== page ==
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EDITORIAL: Need renewal of pride and industry


BEA DOTTIN, [email protected]

EDITORIAL: Need renewal of pride and industry

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The Very Reverend Dr Frank Marshall, dean of the Cathedral of St Michael’s and All Angels, in his invocation at the inter-faith service last Sunday at the Lloyd Erskine Sandiford Centre, practically implored us that we must all pull together to save the nation.
While the dean’s call is well meaning, it may well be too late as Government has spurned every suggestion by Opposition forces so long as it did not coincide with its own thinking. It is a continuation of the false notion that good news or a good idea is always good advice.
This has been Government’s posture since 2010 when it was paralyzed by fear and the global economic crisis started to bite. Self-interest and self-preservation so overpowered it that it failed to do what was necessary to stem the economic slide.
Quite frankly, the only solution would be a coalition Government or Government of national unity, but this would admit to failure, which would be worse than death to this administration.
In the Barbadian context this is a novel idea as we are sure many would prefer, even at this early stage, a fresh mandate from the people in the face of our worsening economic woes. This is wishful thinking, though Marshall urged both sides of the political divide to come together to find solutions.
So what do we have left as the country approaches its 47th anniversary of Independence? Are we more self-reliant? Are we more independent? Are we exhibiting a greater sense of responsibility to ourselves and our country?
For sure we have had our share of political pandering to the populace with promises to achieve power only to leave them more disillusioned and seemingly more helpless. In many respects, we have a mushrooming of religious fanatics feeding on this hopelessness.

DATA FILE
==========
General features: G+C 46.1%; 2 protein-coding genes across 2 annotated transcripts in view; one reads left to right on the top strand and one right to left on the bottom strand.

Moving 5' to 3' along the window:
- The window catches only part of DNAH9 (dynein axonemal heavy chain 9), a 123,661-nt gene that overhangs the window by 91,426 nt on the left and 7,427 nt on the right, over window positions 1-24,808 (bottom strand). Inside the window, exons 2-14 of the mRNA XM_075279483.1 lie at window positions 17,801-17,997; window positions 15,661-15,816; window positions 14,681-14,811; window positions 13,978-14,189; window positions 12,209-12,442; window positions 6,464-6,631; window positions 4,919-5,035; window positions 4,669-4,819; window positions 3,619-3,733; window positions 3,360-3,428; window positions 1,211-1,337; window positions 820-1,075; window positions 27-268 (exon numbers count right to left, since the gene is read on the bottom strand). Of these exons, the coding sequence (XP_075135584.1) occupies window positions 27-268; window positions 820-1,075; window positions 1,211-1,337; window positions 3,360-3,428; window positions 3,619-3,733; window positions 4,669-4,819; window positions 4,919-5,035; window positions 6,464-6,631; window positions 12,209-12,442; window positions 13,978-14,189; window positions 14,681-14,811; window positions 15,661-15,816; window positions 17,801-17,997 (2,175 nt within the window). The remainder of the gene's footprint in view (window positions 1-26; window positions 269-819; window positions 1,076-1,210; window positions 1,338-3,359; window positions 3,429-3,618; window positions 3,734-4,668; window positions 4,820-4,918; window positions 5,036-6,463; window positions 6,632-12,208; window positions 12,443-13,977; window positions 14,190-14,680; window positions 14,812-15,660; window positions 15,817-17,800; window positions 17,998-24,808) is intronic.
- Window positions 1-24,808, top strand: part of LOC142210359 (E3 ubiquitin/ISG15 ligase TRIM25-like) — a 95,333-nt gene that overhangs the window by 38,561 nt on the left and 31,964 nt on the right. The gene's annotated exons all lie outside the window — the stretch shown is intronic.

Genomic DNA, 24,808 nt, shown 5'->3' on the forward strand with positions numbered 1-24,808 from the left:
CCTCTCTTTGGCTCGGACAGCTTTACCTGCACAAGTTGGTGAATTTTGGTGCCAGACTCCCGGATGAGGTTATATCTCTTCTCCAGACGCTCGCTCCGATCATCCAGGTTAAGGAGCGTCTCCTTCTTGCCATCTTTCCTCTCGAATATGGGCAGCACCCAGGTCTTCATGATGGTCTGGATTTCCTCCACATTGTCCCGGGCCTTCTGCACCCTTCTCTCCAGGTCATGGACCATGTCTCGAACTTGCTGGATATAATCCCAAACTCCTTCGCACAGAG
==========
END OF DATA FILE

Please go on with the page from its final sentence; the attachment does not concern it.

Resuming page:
Nonetheless, it would be worth pointing out that a downgrade is not about Barbadians as a people whom we are led to believe are God-fearing and industrious, and literate for the most part. It is about our credit rating and says more about the management of our economy.
Though we should be thankful to God for what we have achieved thus far, during the last five years the country has experienced difficult times and has regressed economically. To make matters worse, the social and political discourse has got coarser and we are seemingly giving up hope, if Dean Marshall is correct.
What has been problematic is that a vast bureaucracy has grown devoted to controlling productive activity and is growing ever larger. The solution lies not with greater control but with the preservation and expansion of responsibility and Independence.
However, Independence cannot exist and will not thrive without responsibility. It has become a widespread aspect of our culture, and our political institutions have become a means for shifting blame and compelling others to fix our problems.
Though the tone of the inter-faith service was somewhat depressing, it was paradoxically a harbinger of the urgent need for renewal of this country’s vigour, confidence, pride and industry.

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